Scouts vs Worms (The Troop by Nick Cutter)
Do you like body-horror? Honestly, I don’t. But book “The Troop” came out with strange reviews: from “Disaster!” to “Masterpiece!” And, as is often the case, the truth, my truth, is exactly in the middle – not as bad as they say, but also nothing special or groundbreaking or anything like that. I will try to answer the question “why”?
In a nutshell, the plot of the book is the next: on a secluded Canadian island, a group of scouts are fighting against worms. And, of course, against each other. And there’s not much point in going into any additional plot details.
Genre and Atmosphere
In case anyone doesn’t know, I should probably start with what a body-horror is. In simple terms, it’s a subgenre of horror where the main theme is changes in the human body. “Frankenstein,” for example, or “The Fly.” I don’t like this offshoot for one simple reason – very often, instead of building up the atmosphere, the authors use the easy way – they throw in more nastiness. And, unfortunately, “The Troop” is no exception. Yes, there is a creepy atmosphere in places, but here literally before “The Troop” I finished “Flies” by Max Kabir, and they seemed to me much more creepy. And probably from page 100 or so, the author just stupidly throws in more all sorts of descriptions of slime, worms and other nastiness. I can’t say I’m thrilled with that. Oh, and I don’t recommend reading the book while you eating.
Who is Nick Cutter?
Speaking of the author. Nick Cutter is the author of horror novels (already four was published). Patrick Lestewka – writes thrillers. There are five of them. And Craig Davidson writes short stories and dramas, for which he sometimes even wins literary prizes. And before you ask me what I’m talking about and who all these people are, I’ll tell you: all three are one person. In fact, it’s Craig Davidson, who, clearly inspired by King’s “The Dark Half”, writes under different pseudonyms in different genres. And that is perhaps the most entertaining fact in this review.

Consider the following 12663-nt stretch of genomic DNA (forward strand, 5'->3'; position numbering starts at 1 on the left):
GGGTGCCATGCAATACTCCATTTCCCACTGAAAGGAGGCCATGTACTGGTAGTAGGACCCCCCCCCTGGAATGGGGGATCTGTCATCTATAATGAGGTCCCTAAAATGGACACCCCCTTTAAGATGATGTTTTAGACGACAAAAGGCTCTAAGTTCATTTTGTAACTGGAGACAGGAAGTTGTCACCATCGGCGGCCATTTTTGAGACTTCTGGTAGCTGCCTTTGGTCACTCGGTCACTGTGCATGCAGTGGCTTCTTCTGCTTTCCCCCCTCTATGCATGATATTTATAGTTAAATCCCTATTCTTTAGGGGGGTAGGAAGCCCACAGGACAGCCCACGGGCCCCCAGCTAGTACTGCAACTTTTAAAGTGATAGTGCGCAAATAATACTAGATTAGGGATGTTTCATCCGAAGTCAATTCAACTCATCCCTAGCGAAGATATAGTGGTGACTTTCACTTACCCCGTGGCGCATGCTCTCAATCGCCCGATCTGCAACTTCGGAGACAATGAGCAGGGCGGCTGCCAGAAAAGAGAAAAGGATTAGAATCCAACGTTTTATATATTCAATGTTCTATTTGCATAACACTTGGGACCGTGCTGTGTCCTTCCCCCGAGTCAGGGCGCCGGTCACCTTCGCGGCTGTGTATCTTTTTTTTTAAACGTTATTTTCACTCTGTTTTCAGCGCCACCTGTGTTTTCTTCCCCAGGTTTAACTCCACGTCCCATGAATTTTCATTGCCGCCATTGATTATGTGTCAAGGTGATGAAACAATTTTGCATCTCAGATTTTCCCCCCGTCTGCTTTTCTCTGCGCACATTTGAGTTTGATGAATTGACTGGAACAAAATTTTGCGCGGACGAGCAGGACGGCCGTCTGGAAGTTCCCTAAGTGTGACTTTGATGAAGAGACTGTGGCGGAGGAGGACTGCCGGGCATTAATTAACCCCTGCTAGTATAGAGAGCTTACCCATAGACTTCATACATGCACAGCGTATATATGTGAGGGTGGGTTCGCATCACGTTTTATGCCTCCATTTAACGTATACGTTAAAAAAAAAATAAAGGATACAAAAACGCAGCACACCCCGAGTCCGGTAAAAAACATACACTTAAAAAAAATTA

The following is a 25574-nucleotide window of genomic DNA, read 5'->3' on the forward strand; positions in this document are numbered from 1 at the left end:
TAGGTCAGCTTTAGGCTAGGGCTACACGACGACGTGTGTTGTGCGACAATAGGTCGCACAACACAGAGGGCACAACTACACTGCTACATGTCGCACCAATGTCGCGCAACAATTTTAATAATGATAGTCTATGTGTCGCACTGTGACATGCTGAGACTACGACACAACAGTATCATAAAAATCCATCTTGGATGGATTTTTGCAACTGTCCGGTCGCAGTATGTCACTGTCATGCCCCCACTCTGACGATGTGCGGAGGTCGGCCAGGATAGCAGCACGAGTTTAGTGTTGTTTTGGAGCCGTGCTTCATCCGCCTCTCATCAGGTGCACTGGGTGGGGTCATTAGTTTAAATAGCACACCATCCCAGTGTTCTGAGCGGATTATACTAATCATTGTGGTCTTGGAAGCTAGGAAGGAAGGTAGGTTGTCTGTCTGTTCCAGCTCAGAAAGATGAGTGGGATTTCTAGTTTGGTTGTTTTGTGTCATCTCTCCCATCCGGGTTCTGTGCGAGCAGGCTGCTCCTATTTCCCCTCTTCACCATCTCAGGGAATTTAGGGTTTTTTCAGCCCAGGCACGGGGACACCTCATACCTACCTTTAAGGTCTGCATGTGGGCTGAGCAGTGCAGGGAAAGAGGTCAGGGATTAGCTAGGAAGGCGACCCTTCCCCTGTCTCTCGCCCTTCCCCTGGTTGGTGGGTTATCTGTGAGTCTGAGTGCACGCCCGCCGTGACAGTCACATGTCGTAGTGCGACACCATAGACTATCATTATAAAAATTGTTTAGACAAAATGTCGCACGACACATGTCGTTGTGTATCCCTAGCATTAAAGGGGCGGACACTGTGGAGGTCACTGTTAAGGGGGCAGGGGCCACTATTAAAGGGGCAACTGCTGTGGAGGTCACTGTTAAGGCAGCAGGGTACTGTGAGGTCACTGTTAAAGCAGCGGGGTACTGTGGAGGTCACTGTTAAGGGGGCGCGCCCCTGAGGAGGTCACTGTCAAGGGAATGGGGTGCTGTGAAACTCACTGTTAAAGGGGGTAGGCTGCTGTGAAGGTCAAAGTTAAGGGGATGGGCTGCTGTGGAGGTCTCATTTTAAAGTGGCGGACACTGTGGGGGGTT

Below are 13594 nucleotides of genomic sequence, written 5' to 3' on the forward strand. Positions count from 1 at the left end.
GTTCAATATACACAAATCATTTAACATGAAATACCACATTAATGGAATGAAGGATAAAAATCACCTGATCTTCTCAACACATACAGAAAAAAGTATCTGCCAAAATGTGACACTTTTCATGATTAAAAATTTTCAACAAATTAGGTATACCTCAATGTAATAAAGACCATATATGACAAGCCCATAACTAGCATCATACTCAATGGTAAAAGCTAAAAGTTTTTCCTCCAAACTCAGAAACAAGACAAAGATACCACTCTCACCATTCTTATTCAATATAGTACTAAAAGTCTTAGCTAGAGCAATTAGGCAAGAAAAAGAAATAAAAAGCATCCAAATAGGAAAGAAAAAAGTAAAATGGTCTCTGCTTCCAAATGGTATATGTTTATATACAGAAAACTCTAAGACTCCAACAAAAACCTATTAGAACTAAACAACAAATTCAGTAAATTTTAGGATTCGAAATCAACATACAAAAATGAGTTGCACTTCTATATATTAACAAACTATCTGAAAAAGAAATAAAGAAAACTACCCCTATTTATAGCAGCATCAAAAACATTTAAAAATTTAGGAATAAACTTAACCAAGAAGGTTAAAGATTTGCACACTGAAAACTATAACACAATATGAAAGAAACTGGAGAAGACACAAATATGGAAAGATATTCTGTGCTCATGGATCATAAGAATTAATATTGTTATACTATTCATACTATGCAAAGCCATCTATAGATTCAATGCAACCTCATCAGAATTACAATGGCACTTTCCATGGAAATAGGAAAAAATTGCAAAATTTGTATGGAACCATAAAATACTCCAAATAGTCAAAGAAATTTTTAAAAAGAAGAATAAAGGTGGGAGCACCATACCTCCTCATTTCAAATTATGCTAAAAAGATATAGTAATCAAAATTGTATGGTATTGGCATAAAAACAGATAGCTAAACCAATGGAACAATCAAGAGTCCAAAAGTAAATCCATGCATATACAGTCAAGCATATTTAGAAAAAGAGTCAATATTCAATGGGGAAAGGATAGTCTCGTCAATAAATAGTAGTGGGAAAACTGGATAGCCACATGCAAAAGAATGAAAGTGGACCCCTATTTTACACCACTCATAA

The characters are nothing new, everything is predictable, everyone behaves stupidly. Of course, Cutter-Davidson has made sure to generate children as the main characters, and their lack of logic is at least forgivable. But kids are characters you’ve seen 100500 times in books or movies like this. This is the dream team: a brainless big guy, a hidden leader, a sadist, “nothing interesting” guy and a genius fatso. With a cast like that, it’s probably not hard to predict the outcome after the first description of each of the characters. Personally, I only misjudged the number of survivors by 1 person, but I guessed exactly the order in which the characters were cut out.
The structure and book problems
The book is easy to read, though. Here we have not so lengthy chapters, the number of which in the three parts of the book is strictly the same, not a bad syllable and a lot of interludes with flashbacks. By the way, the inserts from the “case” after each chapter, although it adds dynamism to the reading, but often were not quite on point. Understandably, Cutter-Lestewka wanted to get the backstory right, but it got a little lost and broke the atmosphere. Then, in fact, the retelling of the references went out of place, without any structure. That is not to say that directly confused, but deprived the work of some integrity.
The biggest problem with the book is the fact that it is nothing more than a novella, unwrapped into a novel, thanks to the structure and the huge amount of unnecessary details that do not really affect the plot. It’s like a fireside story. A long long story. For about 10 hours.
Can’t tell that there is some great ideas. Yeah, at the end it says there’s too much violence in the world. Okay, no one denies But I wouldn’t say that one line is too much of an idea load for a whole novel. And you can draw that conclusion from absolutely any horror book.
I got what I expected. I didn’t count on a mega cool horror novel, and, honestly, I did not get one. Standard characters, standard story with standard twists and turns. It’s easy to read, atmospheric episodes are in place, sometimes it is creepy. Personally, I would put it in the category of “read and forget”. Although again, this is my personal perception. I am sure many people will like it much more than me.